Math Moves! a traveling interactive exhibit that attempts to take the intimidation out of math, opens Saturday at the Pacific Science Center.

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In a mini-movie made by a Pacific Science Center visitor Friday, a green dinosaur lumbered into view from the right, its sights set on a large white goose. But just before the dinosaur could bag his lunch, the goose disappeared, presumably to safety.

If you don’t like that movie, make your own, and then see what happens when you increase or decrease the number of frames shown per second.

The tabletop studio, with colored shapes and plastic animals to be positioned, frame by frame, in front of a camera, is among a couple of dozen interactive features of “Math Moves!,” a traveling exhibit opening at the science center Saturday.

Math Moves!

At the Pacific Science Center through May 1. Entry included with admission into the science center: adults $19.75; seniors (65+) $17.75; youth (6-16) $14.75; children (3-5) $11.75.

Hours: Mon-Fri: 10 a.m.-5 p.m.; Sat-Sun-Holidays: 10 a.m.-6 p.m.

In other parts of the exhibit, visitors stack wooden blocks to learn about proportions, make intricate displays with colored pens guided by gears, and watch as a lighted chart tracks their own motion and acceleration.

“It’s fun when they don’t know they’re learning,” said Hee Rae Cho, of Ballard, at the center Friday with her son, Ethan Elms, 5, during a preview for museum members and the news media. “He likes things he can play with and touch,” she said as her son turned a crank bringing a wooden figure to life.

Pacific Science Center’s new exbibit “Math Moves” officially opens Saturday. It consists of an interactive set of displays that involves experiencing ratio and proportion. (Ellen M. Banner / The Seattle Times)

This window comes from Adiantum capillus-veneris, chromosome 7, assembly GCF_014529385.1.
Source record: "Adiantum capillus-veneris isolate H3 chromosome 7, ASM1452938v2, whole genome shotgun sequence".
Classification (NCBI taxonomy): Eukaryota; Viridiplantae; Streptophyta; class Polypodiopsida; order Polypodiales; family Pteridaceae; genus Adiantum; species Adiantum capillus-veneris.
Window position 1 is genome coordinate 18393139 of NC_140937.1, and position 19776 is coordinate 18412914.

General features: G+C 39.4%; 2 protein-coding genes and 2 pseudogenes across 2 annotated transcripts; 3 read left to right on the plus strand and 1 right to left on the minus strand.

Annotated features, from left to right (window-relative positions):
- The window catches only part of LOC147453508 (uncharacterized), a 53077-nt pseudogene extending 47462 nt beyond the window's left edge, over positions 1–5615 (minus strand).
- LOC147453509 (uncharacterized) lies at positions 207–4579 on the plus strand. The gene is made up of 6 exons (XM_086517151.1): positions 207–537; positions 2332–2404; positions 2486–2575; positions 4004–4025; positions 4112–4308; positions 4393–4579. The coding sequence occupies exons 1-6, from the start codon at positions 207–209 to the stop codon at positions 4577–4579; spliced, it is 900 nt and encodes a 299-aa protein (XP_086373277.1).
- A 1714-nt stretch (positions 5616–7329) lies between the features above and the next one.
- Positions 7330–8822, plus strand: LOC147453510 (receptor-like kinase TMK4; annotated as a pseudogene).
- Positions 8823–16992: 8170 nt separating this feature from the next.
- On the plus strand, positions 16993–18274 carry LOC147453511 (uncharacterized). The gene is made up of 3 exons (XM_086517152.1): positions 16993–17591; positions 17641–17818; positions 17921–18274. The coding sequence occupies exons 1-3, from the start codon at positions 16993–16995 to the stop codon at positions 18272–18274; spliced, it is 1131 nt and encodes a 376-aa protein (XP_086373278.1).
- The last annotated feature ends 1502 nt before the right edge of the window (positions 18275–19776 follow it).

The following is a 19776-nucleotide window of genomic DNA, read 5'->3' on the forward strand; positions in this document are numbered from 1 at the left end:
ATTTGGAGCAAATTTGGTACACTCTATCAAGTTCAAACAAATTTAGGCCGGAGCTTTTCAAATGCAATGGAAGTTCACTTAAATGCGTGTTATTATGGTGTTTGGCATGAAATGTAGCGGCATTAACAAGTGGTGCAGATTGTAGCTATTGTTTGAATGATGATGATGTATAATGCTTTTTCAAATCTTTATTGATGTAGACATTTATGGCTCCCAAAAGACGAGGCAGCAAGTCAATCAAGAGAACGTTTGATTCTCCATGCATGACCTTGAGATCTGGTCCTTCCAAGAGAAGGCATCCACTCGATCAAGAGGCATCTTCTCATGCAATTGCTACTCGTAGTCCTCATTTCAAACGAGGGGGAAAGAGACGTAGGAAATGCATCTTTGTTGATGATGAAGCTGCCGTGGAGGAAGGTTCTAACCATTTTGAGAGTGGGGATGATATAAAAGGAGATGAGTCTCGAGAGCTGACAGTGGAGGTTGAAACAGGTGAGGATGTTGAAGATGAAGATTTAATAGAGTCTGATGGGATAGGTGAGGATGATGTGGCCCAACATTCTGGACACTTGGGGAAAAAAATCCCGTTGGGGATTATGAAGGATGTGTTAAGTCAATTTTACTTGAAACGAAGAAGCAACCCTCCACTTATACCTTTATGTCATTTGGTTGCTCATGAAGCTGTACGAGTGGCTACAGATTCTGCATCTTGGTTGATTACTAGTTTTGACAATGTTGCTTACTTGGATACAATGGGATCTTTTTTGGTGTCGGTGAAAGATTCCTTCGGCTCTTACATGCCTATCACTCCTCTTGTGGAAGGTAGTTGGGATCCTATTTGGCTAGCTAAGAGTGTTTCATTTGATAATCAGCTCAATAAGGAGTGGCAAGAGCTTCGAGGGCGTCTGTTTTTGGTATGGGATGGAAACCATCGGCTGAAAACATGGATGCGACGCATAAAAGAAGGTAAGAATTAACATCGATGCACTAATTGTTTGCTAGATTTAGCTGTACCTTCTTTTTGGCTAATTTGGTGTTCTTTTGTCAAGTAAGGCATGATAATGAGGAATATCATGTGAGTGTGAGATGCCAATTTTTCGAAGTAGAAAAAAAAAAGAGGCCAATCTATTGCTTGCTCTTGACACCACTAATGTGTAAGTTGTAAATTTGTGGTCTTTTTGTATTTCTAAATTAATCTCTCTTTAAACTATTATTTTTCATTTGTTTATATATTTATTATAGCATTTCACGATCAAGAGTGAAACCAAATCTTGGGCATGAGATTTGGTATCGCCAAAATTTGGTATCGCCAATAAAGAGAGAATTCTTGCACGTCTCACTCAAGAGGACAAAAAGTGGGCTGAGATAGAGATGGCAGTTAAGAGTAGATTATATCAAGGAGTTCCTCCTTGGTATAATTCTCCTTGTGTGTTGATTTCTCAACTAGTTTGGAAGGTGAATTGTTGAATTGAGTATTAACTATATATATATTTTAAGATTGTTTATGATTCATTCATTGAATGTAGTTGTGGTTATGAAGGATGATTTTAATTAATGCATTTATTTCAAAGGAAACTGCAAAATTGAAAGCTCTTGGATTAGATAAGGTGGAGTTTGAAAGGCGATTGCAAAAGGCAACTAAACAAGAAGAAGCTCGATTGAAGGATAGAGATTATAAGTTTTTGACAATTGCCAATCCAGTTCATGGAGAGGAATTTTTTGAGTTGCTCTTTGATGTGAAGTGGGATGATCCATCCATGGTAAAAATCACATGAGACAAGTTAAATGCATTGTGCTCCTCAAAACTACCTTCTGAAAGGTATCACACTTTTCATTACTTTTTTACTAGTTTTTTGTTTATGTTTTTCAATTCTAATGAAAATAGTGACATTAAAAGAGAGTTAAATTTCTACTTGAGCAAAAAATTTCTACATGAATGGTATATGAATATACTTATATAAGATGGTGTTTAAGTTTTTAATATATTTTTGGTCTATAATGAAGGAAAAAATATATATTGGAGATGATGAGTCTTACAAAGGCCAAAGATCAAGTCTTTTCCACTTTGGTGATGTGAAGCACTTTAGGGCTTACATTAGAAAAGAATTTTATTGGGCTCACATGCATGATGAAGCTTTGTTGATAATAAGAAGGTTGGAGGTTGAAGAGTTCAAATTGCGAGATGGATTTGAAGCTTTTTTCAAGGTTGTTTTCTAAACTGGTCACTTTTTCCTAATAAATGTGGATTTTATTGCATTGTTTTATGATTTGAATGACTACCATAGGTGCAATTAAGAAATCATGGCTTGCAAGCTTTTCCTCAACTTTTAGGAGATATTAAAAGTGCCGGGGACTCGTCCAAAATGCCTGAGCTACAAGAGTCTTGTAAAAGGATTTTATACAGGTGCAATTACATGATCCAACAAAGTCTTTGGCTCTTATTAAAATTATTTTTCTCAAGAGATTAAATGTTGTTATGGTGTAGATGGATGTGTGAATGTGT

Developed by the Science Museum of Minnesota with several other museums and universities, “Math Moves!” is designed to let visitors young and old decide how deeply they want to explore the math principles underpinning each display.

For example, some visitors will take the time to measure and compare the size of shadows they make as they move between a light source and a wall, while others may just zoom back and forth in front of the light, watching their shadows dance.

And that’s just fine, said Will Daugherty, the center’s new president and CEO.

“The primary goal is to help people understand that math is not something to be afraid of,” said Daugherty. It is hoped that letting visitors know that math is at work all around them may help reduce its power to intimidate or alienate.

The emphasis on interactive learning, Daugherty said, is something he would like to see freshen much of what the science center is and does.

Daugherty, who started his job earlier this month, was most recently an “entrepreneur in residence” at the University of Washington, working to help launch new businesses and technologies.

He succeeded interim science center CEO Cory Sbarbaro, who served for 16 months after the retirement of CEO Bryce Seidl.

Entry to “Math Moves!” in Seattle through May 1 is included with the price of admission into the science center.

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